Some interesting developments this week in the music game space points to a potential rebirth of the genre as a new form of social gaming.
Making the most headlines was the shuttering of JamLegend. JamLegend was a Guitar Hero-like rhythm game that had fans paying a monthly fee to upload the tracks they wanted to play. Artists could get involved and upload tracks as well. Interesting concept, and while it claimed some 1 million registered users, it just never really took off.
TechCrunch then reported  that social game powerhouse Zynga-the company behind such hits as CityVille and Mafia Wars-acquired the JamLegend team for itself. Shutting down the service was a precursor to moving the team to Zynga where they could "move on to new ventures," according to the JamLegend blog .
This is Zynga's second music-related acquisition. Last year, it bought Conduit Labs, which made music-focused games such as Music Pets and Super Dance. But so far, we've not seen anything music related from Zynga. There's been no real music outlet yet developed for its more popular games (CityVille claims more than 100 million users), and it hasn't released a music-specific game along the likes of Booyah's NightClub City  or even the new ClubWorld from Tapulous .
In our conversations with Zynga, the subject of music is a very cryptic one. Something's in the works, but they're being cagey about details either because a) they're ramping up to a big launch announcement or b) they're still not sure what direction to take.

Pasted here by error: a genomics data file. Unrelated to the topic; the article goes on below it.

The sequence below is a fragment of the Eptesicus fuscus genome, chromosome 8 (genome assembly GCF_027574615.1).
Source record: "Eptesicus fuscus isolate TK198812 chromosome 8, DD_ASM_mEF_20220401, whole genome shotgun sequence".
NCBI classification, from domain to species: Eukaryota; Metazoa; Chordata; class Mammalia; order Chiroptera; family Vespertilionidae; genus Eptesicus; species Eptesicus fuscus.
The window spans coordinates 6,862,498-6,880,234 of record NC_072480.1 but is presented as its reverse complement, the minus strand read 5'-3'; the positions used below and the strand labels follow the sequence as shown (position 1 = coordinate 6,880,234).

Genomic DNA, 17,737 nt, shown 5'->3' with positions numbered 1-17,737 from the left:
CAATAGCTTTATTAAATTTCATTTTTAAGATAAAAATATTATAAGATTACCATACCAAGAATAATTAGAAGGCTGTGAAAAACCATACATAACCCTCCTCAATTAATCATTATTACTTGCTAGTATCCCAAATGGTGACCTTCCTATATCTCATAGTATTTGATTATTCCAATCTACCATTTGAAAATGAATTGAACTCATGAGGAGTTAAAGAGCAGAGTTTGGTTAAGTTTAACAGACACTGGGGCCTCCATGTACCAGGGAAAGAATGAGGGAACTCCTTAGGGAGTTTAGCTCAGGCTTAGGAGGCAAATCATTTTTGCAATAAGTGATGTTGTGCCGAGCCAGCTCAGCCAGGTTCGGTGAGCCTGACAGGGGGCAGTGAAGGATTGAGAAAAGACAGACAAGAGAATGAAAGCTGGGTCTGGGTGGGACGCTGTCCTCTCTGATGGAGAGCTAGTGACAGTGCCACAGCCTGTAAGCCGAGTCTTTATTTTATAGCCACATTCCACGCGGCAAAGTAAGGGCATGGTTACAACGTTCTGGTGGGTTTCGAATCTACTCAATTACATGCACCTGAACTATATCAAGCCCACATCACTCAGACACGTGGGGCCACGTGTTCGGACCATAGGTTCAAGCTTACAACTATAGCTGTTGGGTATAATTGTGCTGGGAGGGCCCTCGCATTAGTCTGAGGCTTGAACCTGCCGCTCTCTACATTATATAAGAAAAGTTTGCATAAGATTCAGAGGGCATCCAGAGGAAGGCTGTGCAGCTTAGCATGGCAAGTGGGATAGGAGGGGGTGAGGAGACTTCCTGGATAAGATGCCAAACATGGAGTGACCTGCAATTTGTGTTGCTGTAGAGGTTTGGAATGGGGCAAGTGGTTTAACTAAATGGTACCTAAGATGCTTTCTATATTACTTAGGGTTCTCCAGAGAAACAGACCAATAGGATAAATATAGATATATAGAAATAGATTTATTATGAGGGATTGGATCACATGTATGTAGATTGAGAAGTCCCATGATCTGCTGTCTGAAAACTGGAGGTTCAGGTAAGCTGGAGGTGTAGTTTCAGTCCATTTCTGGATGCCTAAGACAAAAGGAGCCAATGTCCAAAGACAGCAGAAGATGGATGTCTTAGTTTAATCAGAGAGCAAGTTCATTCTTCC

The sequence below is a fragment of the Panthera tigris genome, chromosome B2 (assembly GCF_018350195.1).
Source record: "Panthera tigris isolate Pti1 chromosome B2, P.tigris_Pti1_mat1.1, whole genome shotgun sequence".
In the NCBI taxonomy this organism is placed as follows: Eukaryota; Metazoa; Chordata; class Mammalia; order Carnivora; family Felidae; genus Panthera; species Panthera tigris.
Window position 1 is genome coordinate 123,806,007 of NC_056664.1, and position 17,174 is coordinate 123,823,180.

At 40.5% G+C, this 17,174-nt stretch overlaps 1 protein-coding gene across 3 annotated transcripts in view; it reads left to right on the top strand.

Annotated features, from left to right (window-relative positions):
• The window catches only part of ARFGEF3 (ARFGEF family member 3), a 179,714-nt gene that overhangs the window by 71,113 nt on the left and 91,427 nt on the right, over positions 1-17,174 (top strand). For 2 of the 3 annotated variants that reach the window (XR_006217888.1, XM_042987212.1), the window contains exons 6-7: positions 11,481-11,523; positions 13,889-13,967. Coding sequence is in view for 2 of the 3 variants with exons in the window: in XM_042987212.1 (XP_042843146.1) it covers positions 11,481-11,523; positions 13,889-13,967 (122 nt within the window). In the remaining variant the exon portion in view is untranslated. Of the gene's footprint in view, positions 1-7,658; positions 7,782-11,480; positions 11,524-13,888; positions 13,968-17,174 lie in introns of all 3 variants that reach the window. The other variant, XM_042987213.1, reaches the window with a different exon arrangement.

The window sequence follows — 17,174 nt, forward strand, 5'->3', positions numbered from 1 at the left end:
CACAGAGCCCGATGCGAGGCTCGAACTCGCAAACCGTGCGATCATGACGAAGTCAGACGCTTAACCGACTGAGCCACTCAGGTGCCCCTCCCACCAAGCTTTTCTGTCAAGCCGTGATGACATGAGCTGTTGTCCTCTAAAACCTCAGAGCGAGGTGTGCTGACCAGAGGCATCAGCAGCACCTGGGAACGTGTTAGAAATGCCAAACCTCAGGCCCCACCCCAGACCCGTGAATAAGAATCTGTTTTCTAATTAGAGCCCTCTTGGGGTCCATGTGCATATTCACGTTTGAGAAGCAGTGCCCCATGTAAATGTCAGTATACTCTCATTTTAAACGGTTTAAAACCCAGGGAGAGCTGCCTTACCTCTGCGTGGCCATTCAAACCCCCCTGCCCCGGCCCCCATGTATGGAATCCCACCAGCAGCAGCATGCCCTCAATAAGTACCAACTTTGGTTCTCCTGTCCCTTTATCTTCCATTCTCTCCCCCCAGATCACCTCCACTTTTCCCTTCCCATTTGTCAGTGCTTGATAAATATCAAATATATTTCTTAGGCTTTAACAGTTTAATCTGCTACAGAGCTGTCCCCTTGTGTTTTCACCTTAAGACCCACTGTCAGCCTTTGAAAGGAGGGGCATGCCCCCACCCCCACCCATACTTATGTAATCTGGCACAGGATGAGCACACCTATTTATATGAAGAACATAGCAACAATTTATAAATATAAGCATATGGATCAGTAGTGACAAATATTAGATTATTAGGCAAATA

But music is certainly an area to expect them to enter. Earlier this week, a far smaller company called MXP4 expanded its social music gaming plans with the launch of Bopler Games-it's first branded gaming platform. MXP4 previously provided the technology behind several artist-branded interactive music apps for Facebook, such as David Guetta and Big Boi. Bopler Games is a consumer-facing app not tied to any one artist. The beta version of the game includes music from KT Tunstall, Norah Jones, Culture club and much more. The platform includes four different types of music games, all of which require users to buy the songs they want to interact with.
Guitar Hero may be dead ( or on indefinite "hiatus" ), and MTV may have unloaded Rock Band from its roster. But those were console-based games that carried huge costs and significant time investment from gamers.
Social games are the tip of the casual gaming spear which is expanding rapidly. A recent Parks Associates report predicts social games will generate $5 billion in revenue by 2015. Virtual goods is a big driver of that, and some artists have already dabbled in that space. But music itself as the product for music-specific games could have great potential, if correctly handled.